Nationally-renowned poet Claudia Rankine, a recipient of the 2016 MacArthur “Genius” Award, will deliver the keynote address at Colgate’s 196th commencement Sunday, May 21, in Sanford Field House.
Rankine, the Frederick Iseman Professor of poetry at Yale University, is the author of five collections of poetry, including Citizen: An American Lyric and Don’t Let Me Be Lonely; two plays, including Provenance of Beauty: A South Bronx Travelogue; and is the editor of several anthologies, including The Racial Imaginary: Writers on Race in the Life of the Mind.
Citizen, her bestselling book, received the 2015 Forward Prize for Best Collection, the National Book Critics Circle Award for Poetry, the NAACP Image Award, the PEN Open Book Award, and the L.A. Times Book Award for poetry.
“This collection examines everyday encounters with racism in the second person, forcing the reader — regardless of identity — to engage a narrative haunted by the deaths of Michael Brown, Trayvon Martin, and Renisha McBride,” NPR said when Citizen was selected as a Best Book of 2014.
Rankine’s other works include Nothing in Nature is Private and The End of the Alphabet, and she co-edited the anthology American Women Poets in the 21st Century: Where Lyric Meets Language. Her work is also included in several anthologies, including Great American Prose Poems: From Poe to the Present; Best American Poetry 2001; Giant Step: African American Writing at the Crossroads of the Century; and The Garden Thrives: Twentieth Century African-American Poetry.
The Baccalaureate speaker for the Class of 2017 will be the Rev. Gayle Fisher-Stewart, associate rector of Calvary Episcopal Church in Washington, D.C., where she is the founder of the Center for the Study of Faith in Justice.
Fisher-Stewart spent 20 years working as a police officer for the Washington, D.C., Metropolitan Police Department before moving to the clergy, and she is known for her work focused on race, social justice, inequality, and policing. She has degrees from the University of Maryland, American University, the University of the District of Columbia, the Wesley Theological Seminary, and she is the author of Community Policing Explained: A Guide for Local Governments.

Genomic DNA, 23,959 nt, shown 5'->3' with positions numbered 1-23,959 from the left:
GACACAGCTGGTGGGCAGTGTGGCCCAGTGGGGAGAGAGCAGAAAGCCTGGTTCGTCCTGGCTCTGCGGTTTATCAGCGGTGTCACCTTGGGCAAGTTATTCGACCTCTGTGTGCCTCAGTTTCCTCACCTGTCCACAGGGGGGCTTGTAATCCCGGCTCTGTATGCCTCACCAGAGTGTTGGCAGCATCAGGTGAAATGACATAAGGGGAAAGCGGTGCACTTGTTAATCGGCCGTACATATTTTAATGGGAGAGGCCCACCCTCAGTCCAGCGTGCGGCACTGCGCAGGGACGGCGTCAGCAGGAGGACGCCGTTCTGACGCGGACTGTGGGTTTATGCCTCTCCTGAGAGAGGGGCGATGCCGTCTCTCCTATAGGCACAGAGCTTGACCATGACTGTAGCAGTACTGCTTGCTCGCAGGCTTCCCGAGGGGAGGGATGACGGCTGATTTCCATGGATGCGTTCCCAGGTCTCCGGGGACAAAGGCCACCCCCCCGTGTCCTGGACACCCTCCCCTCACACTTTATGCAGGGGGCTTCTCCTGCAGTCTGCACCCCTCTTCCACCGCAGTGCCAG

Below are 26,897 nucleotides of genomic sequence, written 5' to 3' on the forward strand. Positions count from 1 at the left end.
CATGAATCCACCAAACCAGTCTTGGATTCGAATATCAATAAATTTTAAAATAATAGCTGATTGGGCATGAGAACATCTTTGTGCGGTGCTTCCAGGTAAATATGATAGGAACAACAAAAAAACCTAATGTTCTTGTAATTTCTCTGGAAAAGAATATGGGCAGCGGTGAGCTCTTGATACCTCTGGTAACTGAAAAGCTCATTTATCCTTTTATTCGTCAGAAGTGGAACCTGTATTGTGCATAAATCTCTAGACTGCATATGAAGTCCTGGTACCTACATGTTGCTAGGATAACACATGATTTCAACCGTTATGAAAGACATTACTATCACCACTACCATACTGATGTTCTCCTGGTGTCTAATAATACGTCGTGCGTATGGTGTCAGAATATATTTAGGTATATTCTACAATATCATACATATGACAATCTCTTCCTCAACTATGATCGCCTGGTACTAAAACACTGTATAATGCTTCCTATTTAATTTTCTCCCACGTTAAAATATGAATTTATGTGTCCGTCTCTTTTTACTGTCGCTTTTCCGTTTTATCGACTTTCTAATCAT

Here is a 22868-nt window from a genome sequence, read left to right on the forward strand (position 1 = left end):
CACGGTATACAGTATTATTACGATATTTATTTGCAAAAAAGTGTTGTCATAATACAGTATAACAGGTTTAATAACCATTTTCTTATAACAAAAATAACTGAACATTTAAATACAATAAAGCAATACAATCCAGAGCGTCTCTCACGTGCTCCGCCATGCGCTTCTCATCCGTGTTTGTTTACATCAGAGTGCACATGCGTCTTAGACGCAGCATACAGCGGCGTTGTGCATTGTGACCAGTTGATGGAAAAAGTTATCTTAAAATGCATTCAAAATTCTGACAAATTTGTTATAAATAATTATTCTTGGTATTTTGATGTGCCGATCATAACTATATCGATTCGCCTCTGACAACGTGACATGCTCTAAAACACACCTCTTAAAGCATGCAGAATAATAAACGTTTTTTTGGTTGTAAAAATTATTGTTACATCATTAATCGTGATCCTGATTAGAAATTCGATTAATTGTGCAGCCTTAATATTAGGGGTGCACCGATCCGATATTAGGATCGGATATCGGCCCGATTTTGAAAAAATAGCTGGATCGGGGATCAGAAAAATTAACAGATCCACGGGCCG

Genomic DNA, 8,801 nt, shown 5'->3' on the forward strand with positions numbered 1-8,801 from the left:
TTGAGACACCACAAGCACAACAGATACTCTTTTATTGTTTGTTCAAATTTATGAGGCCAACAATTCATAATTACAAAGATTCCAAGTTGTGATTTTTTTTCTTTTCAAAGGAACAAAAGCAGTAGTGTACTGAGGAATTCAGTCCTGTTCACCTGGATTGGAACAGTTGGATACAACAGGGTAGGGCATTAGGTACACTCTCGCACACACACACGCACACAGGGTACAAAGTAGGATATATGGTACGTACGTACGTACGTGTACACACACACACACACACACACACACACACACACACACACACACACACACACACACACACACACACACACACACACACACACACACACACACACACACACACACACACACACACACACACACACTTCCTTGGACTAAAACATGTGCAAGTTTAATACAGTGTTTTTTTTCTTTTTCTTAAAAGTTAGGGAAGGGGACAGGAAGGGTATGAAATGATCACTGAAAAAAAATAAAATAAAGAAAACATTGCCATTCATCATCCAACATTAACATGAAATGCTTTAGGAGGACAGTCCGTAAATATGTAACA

Rankine and Fisher-Stewart will receive honorary doctorate degrees during the ceremony, as will:
Professor of the practice of the humanities at the Massachusetts Institute of Technology
An American writer, physicist, and social entrepreneur, Lightman’s research in astrophysics has concerned black holes, relativity theory, radiative processes, and the dynamics of stars. He has written six novels, several collections of essays, a book-length narrative poem, several books on science, and his work has appeared in the Atlantic, Granta, Harper’s, the New Yorker, The New York Review of Books, and Salon.
Princeton University Edwards Professor of American history emerita
Painter is an artist, educator, and historian who has held fellowships from the Guggenheim Foundation, the National Endowment for the Humanities, the American Council of Learned Societies, and the American Antiquarian Society. Painter earned a doctorate in history from Harvard University and an MFA in painting from the Rhode Island School of Design. Her work has been exhibited in numerous galleries, including the exhibition She Said, She Said: Art and Inspiration in the Work of Nell Painter and Lucille Fornasieri Gold, at the Brooklyn Historical Society in 2014.
Michele Klein-Solomon ’83
Director of the Migration Policy and Research Department at the International Organization for Migration (IOM) and permanent observer to the United Nations for IOM
Klein-Solomon received a juris doctor and master of science in foreign service from the Georgetown University Law Center and the Georgetown University School of Foreign Service. Prior to joining IOM, Klein-Solomon was an attorney adviser with the U.S. Department of State, Office of the Legal Adviser.